It was not intentional; not a route he’d plotted or planned. It was just where the walking had taken him: not back to Elyse’s flat, but up, back up again to the blue-green mountain.

        Con did not touch her. Instead, he started down the path towards the gate. When he glanced back she was following slowly, a strand of hair caught between her slightly open lips.

        “You know I can’t take you all the way in.”

        She nodded.

        “But I can show you. Come.”

        The evening had taken on a velvet density. Together they walked down the pale path, past the sign of the golden lion. No guard at night, with the staff cuts. He closed his hand around the keys in his pocket, heavy and cold.

        He led her along the familiar path, to the grass corridor between the prefabs and the den. The early moon lit the ground only in patches and he felt his way across the space by memory, dodging the spade leant against the wall and the edge of the concrete trough. Then through the small gate into the lion enclosure.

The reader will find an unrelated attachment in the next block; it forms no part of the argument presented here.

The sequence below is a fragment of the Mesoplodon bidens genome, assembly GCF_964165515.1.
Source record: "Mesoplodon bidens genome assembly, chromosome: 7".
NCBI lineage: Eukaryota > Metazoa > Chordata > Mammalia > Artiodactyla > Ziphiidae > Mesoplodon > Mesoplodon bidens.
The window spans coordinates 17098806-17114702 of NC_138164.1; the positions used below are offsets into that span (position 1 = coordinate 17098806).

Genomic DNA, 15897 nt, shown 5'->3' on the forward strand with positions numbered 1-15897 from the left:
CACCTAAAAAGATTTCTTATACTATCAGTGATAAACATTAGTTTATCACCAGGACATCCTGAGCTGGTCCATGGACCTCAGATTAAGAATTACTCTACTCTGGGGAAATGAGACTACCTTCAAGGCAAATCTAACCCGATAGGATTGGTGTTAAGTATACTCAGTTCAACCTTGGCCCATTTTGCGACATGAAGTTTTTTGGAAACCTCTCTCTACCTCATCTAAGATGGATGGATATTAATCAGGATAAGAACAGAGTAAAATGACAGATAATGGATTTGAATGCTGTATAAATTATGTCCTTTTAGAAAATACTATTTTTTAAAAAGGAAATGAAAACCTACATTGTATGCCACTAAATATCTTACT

They stood for a moment in the circular space. He could sense Mossie trembling next to him. He pointed to the barred gate and she almost leapt towards it, putting out her hands as if to push them through the grille. Quickly he pulled her back, shaking his head. Mossie started to speak, and he put his fingers to her mouth. Her lips were slightly open, her breath warm. He guided her to sit next to him on the grass, an arm’s length away from the cage. They waited there for a long time, long enough for their breathing to fall into synch.

        And Sekhmet roared. Con had never been so close before. The sound reached in through his ears and grabbed him by the guts and shook him like a bird in the big cat’s mouth. The bars of the cage shivered and resonated.

        When the last tremor died, Mossie was panting, mouth open. Her eyes were very dark, as if her pupils had expanded massively, like someone on drugs, and he knew what it was: the spike, the rush, the beating heart. He was feeling it too. Without thought, responding to her flushed and open face, he leant forward and pressed his mouth against her cheek – to still her, to hold her back. His teeth pressed softly into her flesh. And she tilted her head towards him and turned the bite into a kiss.